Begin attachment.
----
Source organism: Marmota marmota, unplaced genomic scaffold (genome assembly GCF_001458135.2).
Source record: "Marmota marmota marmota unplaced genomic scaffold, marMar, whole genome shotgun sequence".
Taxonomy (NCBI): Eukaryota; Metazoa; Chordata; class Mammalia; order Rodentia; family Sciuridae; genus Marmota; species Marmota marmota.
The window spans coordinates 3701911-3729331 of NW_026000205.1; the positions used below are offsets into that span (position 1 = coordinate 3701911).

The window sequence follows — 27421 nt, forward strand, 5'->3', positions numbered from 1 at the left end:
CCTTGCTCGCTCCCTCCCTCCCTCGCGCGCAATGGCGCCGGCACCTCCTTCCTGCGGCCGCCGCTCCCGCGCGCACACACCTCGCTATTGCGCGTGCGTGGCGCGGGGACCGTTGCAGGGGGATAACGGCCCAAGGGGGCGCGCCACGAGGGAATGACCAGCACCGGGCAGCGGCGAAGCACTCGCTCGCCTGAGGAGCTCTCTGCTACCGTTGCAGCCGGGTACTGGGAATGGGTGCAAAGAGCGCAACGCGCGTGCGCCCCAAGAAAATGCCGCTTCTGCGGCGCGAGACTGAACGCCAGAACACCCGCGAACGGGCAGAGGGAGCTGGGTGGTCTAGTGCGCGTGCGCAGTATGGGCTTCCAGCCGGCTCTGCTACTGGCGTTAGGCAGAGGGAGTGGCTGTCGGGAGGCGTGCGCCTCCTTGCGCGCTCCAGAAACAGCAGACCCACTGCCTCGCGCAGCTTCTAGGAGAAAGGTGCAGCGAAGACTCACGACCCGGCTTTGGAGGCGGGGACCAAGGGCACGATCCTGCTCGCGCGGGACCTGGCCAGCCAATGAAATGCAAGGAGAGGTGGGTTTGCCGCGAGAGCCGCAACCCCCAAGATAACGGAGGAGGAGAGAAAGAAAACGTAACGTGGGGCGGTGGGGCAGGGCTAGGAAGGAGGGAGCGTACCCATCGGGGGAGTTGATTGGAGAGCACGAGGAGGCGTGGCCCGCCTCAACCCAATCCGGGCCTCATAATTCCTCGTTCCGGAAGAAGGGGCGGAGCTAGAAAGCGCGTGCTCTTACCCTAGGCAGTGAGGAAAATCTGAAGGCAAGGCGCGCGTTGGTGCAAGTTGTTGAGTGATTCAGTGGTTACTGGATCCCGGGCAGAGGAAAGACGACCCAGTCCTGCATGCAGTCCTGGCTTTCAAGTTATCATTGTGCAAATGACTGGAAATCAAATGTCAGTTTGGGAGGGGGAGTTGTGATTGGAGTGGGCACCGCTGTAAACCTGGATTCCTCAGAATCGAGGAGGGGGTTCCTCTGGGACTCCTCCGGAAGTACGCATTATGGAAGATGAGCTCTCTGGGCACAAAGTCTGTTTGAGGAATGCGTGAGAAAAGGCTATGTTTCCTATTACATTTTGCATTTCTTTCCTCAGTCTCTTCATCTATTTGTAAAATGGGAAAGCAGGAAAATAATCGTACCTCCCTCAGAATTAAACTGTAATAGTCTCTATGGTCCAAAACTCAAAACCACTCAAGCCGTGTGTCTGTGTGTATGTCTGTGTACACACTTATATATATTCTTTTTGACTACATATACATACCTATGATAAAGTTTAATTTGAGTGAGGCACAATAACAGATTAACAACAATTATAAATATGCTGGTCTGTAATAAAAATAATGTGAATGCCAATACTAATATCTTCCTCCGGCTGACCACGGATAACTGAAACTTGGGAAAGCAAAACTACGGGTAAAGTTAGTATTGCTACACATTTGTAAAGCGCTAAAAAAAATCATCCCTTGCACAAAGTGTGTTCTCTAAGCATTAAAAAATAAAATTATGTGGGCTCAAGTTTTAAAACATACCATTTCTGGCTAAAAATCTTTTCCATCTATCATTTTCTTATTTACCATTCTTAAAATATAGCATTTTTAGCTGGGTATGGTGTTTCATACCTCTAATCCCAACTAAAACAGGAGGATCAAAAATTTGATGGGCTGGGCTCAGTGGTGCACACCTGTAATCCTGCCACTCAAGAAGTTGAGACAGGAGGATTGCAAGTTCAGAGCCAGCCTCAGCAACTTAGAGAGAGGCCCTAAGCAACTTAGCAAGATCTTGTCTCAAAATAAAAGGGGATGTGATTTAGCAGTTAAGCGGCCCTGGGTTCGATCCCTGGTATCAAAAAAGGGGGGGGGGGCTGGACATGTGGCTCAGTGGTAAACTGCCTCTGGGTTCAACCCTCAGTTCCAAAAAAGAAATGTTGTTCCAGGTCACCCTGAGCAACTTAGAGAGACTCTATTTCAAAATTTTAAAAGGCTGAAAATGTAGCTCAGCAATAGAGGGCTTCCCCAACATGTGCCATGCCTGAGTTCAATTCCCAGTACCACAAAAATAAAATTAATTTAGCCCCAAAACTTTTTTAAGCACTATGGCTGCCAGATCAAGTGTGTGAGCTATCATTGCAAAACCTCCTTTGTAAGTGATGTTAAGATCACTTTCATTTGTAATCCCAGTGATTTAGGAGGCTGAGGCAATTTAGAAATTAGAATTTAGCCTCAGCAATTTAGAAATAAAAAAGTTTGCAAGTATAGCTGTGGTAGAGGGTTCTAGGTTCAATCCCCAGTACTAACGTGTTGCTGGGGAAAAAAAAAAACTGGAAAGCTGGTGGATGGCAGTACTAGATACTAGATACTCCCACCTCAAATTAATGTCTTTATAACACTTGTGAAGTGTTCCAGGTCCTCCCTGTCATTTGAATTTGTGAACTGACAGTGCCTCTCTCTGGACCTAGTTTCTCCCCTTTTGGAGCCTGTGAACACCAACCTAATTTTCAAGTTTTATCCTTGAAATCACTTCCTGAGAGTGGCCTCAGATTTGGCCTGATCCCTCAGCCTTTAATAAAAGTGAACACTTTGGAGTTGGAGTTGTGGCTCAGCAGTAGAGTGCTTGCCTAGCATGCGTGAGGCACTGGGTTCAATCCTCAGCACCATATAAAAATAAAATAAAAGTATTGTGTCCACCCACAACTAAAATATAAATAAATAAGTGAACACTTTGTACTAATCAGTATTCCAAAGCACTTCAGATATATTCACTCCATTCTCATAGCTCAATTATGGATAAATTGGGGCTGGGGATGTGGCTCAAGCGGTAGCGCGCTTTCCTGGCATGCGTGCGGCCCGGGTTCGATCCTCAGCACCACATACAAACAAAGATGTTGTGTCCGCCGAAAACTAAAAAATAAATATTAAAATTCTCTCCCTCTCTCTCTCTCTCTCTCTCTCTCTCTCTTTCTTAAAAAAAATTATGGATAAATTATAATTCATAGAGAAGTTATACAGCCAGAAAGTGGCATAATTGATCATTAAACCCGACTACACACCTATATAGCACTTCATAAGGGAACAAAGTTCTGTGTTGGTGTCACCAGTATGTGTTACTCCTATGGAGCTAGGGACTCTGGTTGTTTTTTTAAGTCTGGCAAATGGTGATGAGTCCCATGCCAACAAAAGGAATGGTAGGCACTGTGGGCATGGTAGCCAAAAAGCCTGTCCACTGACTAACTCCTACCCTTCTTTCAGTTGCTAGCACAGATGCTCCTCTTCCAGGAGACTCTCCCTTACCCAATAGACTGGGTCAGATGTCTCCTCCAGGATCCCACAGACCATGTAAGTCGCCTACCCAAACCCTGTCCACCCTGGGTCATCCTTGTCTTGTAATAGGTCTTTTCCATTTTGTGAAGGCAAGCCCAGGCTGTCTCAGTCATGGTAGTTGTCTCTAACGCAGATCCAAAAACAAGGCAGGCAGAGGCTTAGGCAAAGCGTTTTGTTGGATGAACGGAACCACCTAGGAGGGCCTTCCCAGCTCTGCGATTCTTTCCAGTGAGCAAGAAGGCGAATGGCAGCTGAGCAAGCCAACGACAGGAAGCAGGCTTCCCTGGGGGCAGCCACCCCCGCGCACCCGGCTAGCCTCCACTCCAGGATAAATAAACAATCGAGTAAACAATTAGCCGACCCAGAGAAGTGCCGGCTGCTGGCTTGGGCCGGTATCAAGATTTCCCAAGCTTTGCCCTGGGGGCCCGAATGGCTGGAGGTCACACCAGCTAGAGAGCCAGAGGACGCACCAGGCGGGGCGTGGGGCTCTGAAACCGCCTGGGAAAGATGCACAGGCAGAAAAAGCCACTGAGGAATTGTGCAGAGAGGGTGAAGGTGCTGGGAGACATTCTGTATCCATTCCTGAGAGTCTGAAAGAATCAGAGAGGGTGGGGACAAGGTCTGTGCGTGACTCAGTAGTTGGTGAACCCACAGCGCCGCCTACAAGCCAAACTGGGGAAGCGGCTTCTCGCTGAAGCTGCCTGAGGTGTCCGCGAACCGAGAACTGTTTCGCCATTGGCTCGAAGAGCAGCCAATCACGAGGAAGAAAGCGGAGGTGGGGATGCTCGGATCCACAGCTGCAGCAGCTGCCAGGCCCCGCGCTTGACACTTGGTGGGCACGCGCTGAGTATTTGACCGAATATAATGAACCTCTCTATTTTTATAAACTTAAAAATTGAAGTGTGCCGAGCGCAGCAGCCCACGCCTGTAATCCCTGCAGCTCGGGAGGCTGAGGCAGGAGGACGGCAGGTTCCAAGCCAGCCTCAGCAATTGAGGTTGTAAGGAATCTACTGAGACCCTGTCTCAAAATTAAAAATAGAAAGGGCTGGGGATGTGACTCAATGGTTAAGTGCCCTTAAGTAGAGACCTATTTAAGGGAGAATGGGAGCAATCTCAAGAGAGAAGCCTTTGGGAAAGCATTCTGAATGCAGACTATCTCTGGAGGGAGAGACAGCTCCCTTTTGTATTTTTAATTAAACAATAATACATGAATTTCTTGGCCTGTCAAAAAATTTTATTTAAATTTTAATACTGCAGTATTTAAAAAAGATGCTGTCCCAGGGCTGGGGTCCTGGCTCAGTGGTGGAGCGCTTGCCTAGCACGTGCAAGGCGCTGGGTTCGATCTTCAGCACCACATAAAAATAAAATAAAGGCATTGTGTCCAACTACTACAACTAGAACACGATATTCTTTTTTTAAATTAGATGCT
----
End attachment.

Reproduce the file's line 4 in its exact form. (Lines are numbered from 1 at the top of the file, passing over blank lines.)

The window spans coordinates 3701911-3729331 of NW_026000205.1; the positions used below are offsets into that span (position 1 = coordinate 3701911).